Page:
TCU gets a chance to make people remember Frogs

They were BCS busters each of the last two years with a pair of

undefeated regular seasons. They won the Rose Bowl and were No. 2

in the final AP poll only 10 months ago.

Remember the Horned Frogs?

TCU has been somewhat forgotten since losing to Robert Griffin

III and Baylor in a nationally televised Friday night opener this

season for all to see, even though the Frogs have since been

winning at a record pace in the Mountain West Conference.

Until this week, there hadn’t been any more big games to give

TCU (7-2, 4-0 MWC) a chance to prove itself again.

The Frogs play Saturday at fifth-ranked Boise State (8-0, 3-0)

in what will be the only meeting as conference rivals for the two

BCS busters since TCU is moving to the Big 12 instead of the Big

East next season.

”You can’t have a perfect season every single year. … Yeah,

it’s going to be a statement game for both teams, us and Boise

State,” left guard Kyle Dooley said. ”They’re trying to get to

where they want to get back in that national spotlight, and

obviously we want to also.”

Even after winning a record 21 MWC games in a row and matching

another mark by winning 11 consecutive road games in the league,

TCU is a two-touchdown underdog against Boise State.

”Look at oddsmakers and everybody else, we don’t stand much of

a chance,” coach Gary Patterson said. ”We haven’t been in that

situation very many times. … That means we have no


Before switching leagues for the fourth time since being left

out of the original Big 12 that started play in 1996, the Frogs are

going for the third consecutive Mountain West title. They also won

or shared titles in the WAC and Conference USA.

Since the loss at Baylor, there have been lopsided victories

against New Mexico (69-0), Portland State and Louisiana-Monroe,

with solid wins over Air Force, BYU and then last week at Wyoming.

Yet, none of those were attention-grabbing games and an overtime

loss at home to SMU certainly didn’t help.

Boise State is more similar to the kind of games TCU will start

playing regularly in the Big 12, which boasts four Top 25 teams and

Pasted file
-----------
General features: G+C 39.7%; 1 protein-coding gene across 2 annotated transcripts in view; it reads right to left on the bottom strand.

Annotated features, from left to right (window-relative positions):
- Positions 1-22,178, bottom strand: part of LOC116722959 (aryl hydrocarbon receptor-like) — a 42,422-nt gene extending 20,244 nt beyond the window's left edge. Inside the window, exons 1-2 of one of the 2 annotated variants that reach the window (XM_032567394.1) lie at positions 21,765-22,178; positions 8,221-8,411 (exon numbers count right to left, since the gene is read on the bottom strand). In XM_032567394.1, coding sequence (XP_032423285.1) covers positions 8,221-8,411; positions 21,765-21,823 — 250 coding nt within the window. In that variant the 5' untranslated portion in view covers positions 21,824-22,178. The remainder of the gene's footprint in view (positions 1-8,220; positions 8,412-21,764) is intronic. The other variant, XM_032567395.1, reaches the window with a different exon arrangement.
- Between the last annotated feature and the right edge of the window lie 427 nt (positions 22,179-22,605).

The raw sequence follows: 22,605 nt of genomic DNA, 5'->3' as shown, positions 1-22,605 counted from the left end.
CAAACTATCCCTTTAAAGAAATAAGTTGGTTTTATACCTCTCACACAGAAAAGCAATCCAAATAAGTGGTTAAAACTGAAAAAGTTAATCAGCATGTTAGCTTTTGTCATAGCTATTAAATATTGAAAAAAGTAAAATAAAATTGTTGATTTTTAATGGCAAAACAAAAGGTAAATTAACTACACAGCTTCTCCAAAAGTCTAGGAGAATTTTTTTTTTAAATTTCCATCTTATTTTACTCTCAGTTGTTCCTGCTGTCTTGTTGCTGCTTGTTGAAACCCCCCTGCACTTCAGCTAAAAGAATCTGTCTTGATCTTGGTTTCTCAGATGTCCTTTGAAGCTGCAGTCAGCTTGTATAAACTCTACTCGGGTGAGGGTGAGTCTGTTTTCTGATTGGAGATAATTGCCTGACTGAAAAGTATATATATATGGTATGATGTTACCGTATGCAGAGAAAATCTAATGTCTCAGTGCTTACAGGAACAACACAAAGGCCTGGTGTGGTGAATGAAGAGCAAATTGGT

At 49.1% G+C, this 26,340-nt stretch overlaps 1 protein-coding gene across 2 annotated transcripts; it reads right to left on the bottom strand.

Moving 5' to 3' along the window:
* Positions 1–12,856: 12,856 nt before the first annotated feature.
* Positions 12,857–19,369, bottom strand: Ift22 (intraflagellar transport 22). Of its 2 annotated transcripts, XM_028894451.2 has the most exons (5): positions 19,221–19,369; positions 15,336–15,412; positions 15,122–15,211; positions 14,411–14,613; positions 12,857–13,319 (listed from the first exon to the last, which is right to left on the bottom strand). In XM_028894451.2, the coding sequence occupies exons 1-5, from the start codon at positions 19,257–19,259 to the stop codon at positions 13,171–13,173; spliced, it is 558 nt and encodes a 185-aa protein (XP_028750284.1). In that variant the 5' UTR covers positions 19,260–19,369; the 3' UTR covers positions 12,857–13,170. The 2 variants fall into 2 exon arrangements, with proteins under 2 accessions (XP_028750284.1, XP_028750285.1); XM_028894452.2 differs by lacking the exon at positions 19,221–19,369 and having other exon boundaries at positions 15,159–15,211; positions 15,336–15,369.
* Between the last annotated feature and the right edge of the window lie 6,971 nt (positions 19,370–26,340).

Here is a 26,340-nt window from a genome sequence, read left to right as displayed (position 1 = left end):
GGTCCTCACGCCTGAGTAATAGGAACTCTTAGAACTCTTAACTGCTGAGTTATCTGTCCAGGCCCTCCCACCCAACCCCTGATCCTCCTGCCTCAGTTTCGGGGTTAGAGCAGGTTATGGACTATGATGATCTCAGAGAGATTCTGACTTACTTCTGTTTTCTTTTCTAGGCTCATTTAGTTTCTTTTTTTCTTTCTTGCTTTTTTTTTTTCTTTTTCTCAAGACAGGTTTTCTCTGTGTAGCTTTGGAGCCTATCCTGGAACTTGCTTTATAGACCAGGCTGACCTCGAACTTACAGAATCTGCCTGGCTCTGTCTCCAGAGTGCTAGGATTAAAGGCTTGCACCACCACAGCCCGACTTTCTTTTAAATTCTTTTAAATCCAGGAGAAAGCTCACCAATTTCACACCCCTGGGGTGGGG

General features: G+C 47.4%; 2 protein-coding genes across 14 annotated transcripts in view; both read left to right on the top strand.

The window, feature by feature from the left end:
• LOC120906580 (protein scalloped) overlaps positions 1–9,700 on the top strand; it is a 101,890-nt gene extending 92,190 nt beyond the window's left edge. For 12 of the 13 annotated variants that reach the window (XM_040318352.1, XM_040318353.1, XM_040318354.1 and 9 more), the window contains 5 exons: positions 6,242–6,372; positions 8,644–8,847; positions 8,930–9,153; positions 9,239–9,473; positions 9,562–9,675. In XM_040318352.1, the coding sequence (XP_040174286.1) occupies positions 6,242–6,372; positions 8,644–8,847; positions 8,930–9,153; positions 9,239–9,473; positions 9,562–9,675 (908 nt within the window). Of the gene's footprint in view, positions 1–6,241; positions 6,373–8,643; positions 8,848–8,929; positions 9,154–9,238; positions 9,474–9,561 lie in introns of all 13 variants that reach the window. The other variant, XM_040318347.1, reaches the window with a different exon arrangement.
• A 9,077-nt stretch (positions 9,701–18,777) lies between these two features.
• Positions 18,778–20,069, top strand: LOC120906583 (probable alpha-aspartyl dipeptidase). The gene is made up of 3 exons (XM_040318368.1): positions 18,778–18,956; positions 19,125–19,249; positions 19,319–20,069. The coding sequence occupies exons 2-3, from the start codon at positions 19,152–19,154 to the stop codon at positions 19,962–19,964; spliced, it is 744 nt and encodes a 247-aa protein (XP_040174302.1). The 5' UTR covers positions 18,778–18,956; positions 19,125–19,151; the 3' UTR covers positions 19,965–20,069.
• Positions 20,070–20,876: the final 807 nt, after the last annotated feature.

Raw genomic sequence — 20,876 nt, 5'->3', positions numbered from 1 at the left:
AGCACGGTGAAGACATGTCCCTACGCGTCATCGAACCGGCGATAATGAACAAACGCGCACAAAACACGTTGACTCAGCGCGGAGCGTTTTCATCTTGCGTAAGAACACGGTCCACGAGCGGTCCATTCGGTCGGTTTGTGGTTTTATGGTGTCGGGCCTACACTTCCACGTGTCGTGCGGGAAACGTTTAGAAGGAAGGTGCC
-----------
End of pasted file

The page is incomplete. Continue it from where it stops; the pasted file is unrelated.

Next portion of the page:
previously had two others.

”We’re not going to shy away from it. You just want to play

against people that aren’t as good as what maybe you are sometimes

talent-wise, that gets pretty boring,” Patterson said. ”It’s the

same way as going into the Big 12. Did my job get harder? Yes. But

guess what, why you would want anything different?”

TCU has a pyramid of season goals, with each shaded purple once

it is accomplished. There are clear spots on it, but the pyramid’s

top goals of winning a national championship and going to a BCS

game haven’t changed.

The Frogs are finding out how hard it is hard to keep climbing

toward that peak each year, and the challenge will only increase in

the Big 12.

”Our standards have been the same,” Patterson said. ”One of

the driving points is now changing conferences, more goals, tougher

situations. That gives you more energy because you’re trying to get

there and trying to do that. Already I’ve heard out there you’re

going to lose more games now that you’re in the Big 12, that (wins)

are not going to come as fast. That’s all you needed to tell


At least the Horned Frogs will go into the Big 12 with some

experience they didn’t have this year.

TCU began this year without Andy Dalton and seven other

offensive starters. After several key losses on defense, the Frogs

are giving up 349 yards a game this season after leading the nation

in total defense the last three years.

Dalton, who passed Sammy Baugh as the winningest quarterback in

TCU history by winning 42 games in four seasons, is now the rookie

starting quarterback for the AFC North co-leading Cincinnati


Sophomore Casey Pachall, the sophomore who went through three

springs with TCU before getting his chance as the starter, has

completed 161 of 235 passes (69 percent) for 1,940 yards with 19

touchdowns and five interceptions. He is on pace to break many of

Dalton’s single-season marks.

The top three running backs are all underclassmen with at least

500 yards this season. Top pass catcher Josh Boyce (46 catches, 704

yards and six TDs) is a sophomore and the Frogs are loaded with

talented freshmen receivers.

”It will probably be another year to where you feel like you

have a really older football team to compete. … But I’ll feel

probably a little bit better because I’ll know a little bit more

about our quarterback going in,” Patterson said. ”It makes a

difference when you’re going through all your lumps right now and

you’re still able to find a way to win.”